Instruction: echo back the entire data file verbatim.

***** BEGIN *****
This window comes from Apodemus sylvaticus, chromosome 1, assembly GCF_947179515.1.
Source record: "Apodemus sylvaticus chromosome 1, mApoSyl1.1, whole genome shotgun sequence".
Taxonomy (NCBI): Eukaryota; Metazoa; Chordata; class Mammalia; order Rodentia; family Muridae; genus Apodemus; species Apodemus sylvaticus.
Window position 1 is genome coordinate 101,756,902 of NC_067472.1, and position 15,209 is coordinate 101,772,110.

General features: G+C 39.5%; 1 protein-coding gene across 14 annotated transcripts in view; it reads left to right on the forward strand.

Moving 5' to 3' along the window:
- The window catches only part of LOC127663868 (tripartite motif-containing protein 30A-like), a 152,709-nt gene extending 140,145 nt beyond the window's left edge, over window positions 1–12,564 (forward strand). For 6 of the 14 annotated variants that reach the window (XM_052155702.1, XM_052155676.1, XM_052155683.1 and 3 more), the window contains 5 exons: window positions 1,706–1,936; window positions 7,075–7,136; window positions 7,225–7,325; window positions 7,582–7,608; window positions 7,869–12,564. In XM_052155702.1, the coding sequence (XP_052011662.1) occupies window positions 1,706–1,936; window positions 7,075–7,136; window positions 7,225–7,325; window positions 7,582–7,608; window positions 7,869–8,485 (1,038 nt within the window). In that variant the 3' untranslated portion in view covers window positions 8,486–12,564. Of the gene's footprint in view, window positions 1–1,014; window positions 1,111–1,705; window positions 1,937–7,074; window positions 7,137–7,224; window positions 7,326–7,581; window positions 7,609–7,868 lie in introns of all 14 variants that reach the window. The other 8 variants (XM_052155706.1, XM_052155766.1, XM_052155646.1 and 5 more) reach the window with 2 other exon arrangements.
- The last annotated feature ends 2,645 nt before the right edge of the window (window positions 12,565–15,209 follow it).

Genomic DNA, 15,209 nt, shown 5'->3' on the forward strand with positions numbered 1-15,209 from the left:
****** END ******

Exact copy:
This window comes from Apodemus sylvaticus, chromosome 1, assembly GCF_947179515.1.
Source record: "Apodemus sylvaticus chromosome 1, mApoSyl1.1, whole genome shotgun sequence".
Taxonomy (NCBI): Eukaryota; Metazoa; Chordata; class Mammalia; order Rodentia; family Muridae; genus Apodemus; species Apodemus sylvaticus.
Window position 1 is genome coordinate 101,756,902 of NC_067472.1, and position 15,209 is coordinate 101,772,110.

General features: G+C 39.5%; 1 protein-coding gene across 14 annotated transcripts in view; it reads left to right on the forward strand.

Moving 5' to 3' along the window:
- The window catches only part of LOC127663868 (tripartite motif-containing protein 30A-like), a 152,709-nt gene extending 140,145 nt beyond the window's left edge, over window positions 1–12,564 (forward strand). For 6 of the 14 annotated variants that reach the window (XM_052155702.1, XM_052155676.1, XM_052155683.1 and 3 more), the window contains 5 exons: window positions 1,706–1,936; window positions 7,075–7,136; window positions 7,225–7,325; window positions 7,582–7,608; window positions 7,869–12,564. In XM_052155702.1, the coding sequence (XP_052011662.1) occupies window positions 1,706–1,936; window positions 7,075–7,136; window positions 7,225–7,325; window positions 7,582–7,608; window positions 7,869–8,485 (1,038 nt within the window). In that variant the 3' untranslated portion in view covers window positions 8,486–12,564. Of the gene's footprint in view, window positions 1–1,014; window positions 1,111–1,705; window positions 1,937–7,074; window positions 7,137–7,224; window positions 7,326–7,581; window positions 7,609–7,868 lie in introns of all 14 variants that reach the window. The other 8 variants (XM_052155706.1, XM_052155766.1, XM_052155646.1 and 5 more) reach the window with 2 other exon arrangements.
- The last annotated feature ends 2,645 nt before the right edge of the window (window positions 12,565–15,209 follow it).

Genomic DNA, 15,209 nt, shown 5'->3' on the forward strand with positions numbered 1-15,209 from the left: